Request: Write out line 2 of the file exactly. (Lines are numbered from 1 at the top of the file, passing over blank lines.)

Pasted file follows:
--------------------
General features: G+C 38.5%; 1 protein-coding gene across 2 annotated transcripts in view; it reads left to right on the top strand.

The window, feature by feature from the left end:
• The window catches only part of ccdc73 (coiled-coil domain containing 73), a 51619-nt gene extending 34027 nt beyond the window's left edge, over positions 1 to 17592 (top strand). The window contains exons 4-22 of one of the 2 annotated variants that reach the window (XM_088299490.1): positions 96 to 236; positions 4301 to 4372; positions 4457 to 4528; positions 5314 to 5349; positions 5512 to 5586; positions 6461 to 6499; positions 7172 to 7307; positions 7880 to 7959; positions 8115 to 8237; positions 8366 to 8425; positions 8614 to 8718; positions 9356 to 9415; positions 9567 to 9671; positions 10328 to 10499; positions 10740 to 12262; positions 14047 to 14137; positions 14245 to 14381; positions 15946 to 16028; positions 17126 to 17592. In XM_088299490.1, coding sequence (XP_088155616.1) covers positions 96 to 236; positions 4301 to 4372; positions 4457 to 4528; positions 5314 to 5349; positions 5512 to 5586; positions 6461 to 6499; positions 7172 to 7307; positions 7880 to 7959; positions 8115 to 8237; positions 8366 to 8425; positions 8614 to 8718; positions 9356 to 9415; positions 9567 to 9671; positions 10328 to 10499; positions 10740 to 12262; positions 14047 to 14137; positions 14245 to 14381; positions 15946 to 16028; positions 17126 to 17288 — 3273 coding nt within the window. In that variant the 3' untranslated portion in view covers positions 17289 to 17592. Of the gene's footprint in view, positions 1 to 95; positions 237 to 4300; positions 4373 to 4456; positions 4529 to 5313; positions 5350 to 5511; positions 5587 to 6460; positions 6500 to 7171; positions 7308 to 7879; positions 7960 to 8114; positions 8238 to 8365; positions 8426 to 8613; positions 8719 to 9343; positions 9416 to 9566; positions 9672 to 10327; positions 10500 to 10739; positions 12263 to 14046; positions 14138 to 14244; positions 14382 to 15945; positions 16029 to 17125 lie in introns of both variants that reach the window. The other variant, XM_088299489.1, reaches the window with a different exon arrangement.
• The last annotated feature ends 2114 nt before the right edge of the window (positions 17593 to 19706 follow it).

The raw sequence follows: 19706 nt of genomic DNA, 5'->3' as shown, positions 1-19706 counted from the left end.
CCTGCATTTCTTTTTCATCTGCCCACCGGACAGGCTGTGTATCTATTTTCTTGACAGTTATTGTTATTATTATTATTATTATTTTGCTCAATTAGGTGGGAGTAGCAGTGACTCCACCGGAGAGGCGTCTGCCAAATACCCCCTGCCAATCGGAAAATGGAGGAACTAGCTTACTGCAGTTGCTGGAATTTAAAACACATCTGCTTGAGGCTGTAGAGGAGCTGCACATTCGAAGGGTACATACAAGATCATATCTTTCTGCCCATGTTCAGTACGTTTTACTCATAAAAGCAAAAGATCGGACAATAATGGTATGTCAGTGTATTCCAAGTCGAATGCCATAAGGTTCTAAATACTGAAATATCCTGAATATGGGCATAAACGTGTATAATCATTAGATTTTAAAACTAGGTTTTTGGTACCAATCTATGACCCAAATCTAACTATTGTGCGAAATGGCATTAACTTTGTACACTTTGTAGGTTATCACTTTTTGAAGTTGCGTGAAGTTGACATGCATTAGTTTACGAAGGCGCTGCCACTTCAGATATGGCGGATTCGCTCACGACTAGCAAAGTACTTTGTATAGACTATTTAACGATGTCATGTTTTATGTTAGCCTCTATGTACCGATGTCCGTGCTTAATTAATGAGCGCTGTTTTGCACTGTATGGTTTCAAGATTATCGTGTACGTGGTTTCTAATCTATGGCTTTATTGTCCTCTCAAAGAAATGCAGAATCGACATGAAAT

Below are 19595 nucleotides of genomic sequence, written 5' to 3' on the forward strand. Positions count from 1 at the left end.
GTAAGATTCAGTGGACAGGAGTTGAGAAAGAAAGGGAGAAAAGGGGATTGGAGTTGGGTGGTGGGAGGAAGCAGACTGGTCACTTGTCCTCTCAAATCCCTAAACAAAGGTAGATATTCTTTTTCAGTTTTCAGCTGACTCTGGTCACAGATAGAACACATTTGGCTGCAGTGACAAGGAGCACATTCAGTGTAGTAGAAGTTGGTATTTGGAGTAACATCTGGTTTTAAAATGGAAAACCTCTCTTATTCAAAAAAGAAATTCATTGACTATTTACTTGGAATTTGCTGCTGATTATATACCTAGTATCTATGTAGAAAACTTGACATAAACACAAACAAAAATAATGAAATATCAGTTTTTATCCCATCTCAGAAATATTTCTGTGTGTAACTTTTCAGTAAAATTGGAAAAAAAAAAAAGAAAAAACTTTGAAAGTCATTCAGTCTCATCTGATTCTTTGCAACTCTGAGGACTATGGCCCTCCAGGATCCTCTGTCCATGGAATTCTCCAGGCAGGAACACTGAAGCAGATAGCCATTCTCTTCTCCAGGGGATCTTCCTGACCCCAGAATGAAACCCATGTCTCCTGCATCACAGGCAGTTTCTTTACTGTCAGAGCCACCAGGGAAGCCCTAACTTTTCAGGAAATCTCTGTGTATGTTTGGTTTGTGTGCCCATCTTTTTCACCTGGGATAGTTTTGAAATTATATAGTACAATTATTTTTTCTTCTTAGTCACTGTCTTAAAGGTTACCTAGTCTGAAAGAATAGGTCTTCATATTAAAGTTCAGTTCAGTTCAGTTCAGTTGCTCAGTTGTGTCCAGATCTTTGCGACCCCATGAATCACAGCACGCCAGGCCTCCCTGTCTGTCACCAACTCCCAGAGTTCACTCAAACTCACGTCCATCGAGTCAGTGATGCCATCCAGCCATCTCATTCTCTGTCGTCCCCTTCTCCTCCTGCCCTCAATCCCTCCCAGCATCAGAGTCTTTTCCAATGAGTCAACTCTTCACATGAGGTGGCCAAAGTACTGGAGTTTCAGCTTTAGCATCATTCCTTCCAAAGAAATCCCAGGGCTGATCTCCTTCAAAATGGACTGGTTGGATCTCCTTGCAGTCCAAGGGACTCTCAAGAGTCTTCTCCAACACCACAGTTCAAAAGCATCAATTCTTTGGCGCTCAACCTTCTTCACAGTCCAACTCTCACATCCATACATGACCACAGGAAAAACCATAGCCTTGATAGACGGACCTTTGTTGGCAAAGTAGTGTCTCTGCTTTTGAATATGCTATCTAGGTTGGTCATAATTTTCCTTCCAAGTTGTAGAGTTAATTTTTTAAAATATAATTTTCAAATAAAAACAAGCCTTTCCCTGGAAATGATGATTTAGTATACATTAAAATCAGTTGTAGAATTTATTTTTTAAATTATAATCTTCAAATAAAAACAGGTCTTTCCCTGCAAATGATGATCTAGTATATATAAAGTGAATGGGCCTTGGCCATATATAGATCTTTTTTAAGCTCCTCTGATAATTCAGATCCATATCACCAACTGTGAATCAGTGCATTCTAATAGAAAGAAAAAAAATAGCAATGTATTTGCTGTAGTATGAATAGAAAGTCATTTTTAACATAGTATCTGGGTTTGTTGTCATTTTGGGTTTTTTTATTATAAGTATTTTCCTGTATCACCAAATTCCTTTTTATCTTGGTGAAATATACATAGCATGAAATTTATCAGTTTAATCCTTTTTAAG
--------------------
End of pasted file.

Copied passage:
The window, feature by feature from the left end: